The postponed Roxy Pro has been held off the French Coast; in long overdue decent conditions with, for once, occasional good commentary. Congratulations to Sally Fitzgibbons and all the women for putting on some excellent displays of women’s surfing. May they eventually receive better locations and opportunities to display their surfing prowess.
I couldn’t help but notice how many people commented on their gratitude for proper competitive waves and it got me thinking about how the teaser, while a catalyst for activism, is the tip of the iceberg in terms of surfing’s attitude to women. While Cori Schumacher has visited Roxy headquarters and delivered a packet outlining the issues with constantly sexualising women in marketing, we wait for a second meeting to determine what Roxy are going to do about it. Perhaps they will decide to lead the way in promoting the sport in an affirming fashion but based on my observations there is still a long way to go in surfing.
Women in surfing face a number of barriers in having a voice. First, the myth that sex sells is pervasive and constantly rehashed to women debunking it in spite of the evidence.
The Inertia has posted articles that promote a more critical viewpoint but in each case a few men respond by repeating the mantra that sex sells even when research shows it doesn’t. The cliche has become fact in spite of it being mere advertising rhetoric. Seriously. Sex doesn’t sell.
Also alarming is the notion that sexism in surfing is irrelevant. While the Roxy Pro eventually took place in decent conditions, athletes weren’t reimbursed expenses for the cancelled episode earlier this year and still earn less on the circuit, meaning they have to find alternative financing to remain competitive. If women have to fight for every penny and never make a living on the circuit, that has to have an impact on surfing performance.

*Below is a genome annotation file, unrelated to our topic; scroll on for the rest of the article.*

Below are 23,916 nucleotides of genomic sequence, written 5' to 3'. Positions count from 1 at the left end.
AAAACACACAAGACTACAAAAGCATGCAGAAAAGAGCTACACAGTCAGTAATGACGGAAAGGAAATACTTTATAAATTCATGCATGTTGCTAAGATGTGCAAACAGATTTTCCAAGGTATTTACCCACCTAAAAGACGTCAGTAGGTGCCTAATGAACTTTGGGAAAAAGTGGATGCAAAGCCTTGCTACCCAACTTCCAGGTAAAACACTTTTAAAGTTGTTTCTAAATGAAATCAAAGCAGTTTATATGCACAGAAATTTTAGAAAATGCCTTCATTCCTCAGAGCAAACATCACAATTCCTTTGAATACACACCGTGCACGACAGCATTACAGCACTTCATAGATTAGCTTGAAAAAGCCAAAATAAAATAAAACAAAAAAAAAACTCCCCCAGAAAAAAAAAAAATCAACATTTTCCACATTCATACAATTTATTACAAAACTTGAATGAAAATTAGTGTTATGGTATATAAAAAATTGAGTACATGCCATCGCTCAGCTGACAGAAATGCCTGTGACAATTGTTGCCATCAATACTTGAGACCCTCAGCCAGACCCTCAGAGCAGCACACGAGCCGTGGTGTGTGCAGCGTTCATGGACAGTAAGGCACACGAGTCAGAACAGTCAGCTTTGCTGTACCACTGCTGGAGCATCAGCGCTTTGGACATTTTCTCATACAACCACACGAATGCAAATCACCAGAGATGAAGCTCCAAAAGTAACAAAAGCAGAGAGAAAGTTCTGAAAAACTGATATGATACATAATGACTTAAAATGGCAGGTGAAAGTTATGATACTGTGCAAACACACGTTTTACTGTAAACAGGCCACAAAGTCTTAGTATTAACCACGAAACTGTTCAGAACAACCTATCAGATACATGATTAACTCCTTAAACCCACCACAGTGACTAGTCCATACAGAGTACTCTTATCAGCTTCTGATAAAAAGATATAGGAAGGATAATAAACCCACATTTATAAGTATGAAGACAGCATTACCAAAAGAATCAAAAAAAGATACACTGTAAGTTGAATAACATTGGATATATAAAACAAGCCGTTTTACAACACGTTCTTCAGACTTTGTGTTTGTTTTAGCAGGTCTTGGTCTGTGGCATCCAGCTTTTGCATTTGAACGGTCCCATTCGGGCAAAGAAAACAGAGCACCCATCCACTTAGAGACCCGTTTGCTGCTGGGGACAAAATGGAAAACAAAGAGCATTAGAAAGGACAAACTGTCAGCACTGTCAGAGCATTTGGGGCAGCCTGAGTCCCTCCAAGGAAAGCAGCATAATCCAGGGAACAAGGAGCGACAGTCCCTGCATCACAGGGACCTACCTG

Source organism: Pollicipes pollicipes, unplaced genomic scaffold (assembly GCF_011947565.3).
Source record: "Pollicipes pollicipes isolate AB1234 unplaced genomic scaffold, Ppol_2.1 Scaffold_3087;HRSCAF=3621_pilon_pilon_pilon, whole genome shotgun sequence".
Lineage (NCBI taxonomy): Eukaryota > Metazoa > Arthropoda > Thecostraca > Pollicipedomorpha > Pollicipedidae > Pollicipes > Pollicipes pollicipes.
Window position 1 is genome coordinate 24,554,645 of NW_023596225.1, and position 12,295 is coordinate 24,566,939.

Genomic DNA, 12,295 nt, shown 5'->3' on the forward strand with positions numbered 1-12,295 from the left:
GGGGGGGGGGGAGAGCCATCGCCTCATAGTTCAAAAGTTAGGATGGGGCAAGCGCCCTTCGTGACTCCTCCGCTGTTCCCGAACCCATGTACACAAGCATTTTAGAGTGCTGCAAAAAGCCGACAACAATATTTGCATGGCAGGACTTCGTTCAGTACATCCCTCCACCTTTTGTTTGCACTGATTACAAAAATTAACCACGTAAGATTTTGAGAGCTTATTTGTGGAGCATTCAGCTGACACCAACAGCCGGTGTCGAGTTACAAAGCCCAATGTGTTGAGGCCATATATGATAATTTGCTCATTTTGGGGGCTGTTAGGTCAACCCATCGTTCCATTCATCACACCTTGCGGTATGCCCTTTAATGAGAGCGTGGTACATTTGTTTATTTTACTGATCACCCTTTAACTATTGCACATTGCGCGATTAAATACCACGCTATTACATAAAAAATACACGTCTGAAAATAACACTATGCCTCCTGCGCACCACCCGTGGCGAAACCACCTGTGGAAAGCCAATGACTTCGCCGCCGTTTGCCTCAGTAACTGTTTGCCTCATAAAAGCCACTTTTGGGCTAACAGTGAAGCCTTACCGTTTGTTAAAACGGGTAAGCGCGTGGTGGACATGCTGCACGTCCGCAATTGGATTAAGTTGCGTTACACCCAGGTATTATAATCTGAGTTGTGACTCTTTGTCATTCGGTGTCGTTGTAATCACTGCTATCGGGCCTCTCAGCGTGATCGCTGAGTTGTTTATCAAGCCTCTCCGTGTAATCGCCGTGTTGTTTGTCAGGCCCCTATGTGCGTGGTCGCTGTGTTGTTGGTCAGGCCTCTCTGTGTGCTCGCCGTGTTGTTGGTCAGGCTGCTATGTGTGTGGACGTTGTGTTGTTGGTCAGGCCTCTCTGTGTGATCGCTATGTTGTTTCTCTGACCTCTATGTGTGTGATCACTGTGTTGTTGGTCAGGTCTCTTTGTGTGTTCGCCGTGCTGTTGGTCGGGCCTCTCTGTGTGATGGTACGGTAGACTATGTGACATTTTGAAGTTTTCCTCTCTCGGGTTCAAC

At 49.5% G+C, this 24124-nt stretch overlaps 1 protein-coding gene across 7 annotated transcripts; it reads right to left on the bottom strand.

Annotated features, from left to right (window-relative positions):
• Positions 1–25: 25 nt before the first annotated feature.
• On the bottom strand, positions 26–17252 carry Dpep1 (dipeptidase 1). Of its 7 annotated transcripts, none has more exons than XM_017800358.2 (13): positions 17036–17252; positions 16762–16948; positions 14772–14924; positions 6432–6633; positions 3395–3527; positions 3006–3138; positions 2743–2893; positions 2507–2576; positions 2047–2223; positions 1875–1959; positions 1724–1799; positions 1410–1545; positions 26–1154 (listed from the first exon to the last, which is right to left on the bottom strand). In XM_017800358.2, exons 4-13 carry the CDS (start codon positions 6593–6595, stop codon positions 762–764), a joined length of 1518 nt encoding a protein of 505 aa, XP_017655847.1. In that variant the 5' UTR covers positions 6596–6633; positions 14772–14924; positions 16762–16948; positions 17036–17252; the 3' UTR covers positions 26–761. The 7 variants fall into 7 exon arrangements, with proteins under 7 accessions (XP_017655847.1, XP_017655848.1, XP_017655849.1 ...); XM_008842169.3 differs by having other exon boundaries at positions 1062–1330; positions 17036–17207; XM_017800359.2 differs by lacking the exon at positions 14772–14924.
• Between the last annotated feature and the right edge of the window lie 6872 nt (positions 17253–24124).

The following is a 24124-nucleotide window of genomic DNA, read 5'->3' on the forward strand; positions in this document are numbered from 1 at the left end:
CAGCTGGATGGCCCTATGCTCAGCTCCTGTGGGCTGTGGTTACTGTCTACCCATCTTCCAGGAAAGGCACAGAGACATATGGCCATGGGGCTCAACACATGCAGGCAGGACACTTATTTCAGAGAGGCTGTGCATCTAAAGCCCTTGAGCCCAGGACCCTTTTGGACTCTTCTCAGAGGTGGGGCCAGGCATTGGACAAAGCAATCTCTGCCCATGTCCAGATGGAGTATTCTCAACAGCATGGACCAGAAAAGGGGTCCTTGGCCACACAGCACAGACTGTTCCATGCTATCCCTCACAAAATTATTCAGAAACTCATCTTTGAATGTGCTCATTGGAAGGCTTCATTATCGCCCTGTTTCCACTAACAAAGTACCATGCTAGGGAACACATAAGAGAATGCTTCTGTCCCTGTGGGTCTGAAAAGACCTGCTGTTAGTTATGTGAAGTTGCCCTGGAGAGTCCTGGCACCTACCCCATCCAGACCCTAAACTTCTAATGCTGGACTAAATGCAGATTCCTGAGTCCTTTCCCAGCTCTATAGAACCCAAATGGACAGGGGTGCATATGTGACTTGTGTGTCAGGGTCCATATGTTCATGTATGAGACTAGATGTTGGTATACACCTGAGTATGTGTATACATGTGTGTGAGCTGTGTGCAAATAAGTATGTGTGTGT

This leads to women having to fight for attention of sponsors. Alana Blanchard put it best when she mentioned ( at Huntington Beach ) that ‘you have to eat’ . For anyone not understanding why that has ramifications, she is openly telling you that she can’t easily balance modelling with the nutritional demands of being a surfing athlete. Women constantly having to prove they are sexy as well as athletic has an impact on performance. They have to make allowances for energy put into appearance that should really be channelled into surfing itself.
Adding to this pressure, surfing is apparently better now that it is sexier. Leading the charge is Stab Magazine, a supposedly innovative publication that seems to be edgy in every way except when it comes to women.
Women’s surfing ain’t what it was and, in recent years, we’ve grown fond of portraying exquisite surfer gals as seen through our lonesome eyes. …
Stab feels that women’s surfing, electric and aggressive as it’s ever been, is also sexier than it’s ever been.
Clearly this is not innovative representation of women in sports. In fact it’s text book male gaze and objectification. Popular culture has been normalising pornography for the past decade. It’s not like guys can’t buy pornography, so why is women’s surfing seen as a viable source for it? Can surf mags not sell content without sex? If so, they’re doomed to irrelevance.
Meanwhile, pushing positive agendas for women results in the same tired reaction. A lot of people don’t realise sexism exists. It’s the silent enemy. Raise the issue, only to find yourself dismissed as having ‘agendas’ or being ‘jealous’. Watch a surf personality dismiss your ideas as a mere ‘troll’ or ‘kook’. What results is a vacuum, an absence of an opposition voice that only exists if amplified by men who take the time to validate it. Men face the same negative consequences speaking up against industry silence. Women have to be courageous, polite, humorous enough to face consequences if they do stand up to it.
Girls like to be intelligent. We like to have opinions. We want equality. And yes, women fighting for equality in surfing have an ‘agenda’. We like sports, too. Stab Mag’s tagline I think puts it best, when it says, “We like to surf.” That speaks to a potential that has yet to be realised. Because the point of women’s surfing is not male approval, nor is it popularity or sex or successful advertising. The point of women’s surfing is, girls also like to surf.
“We like to surf” includes girls. Don’t set women apart when we’re part of it.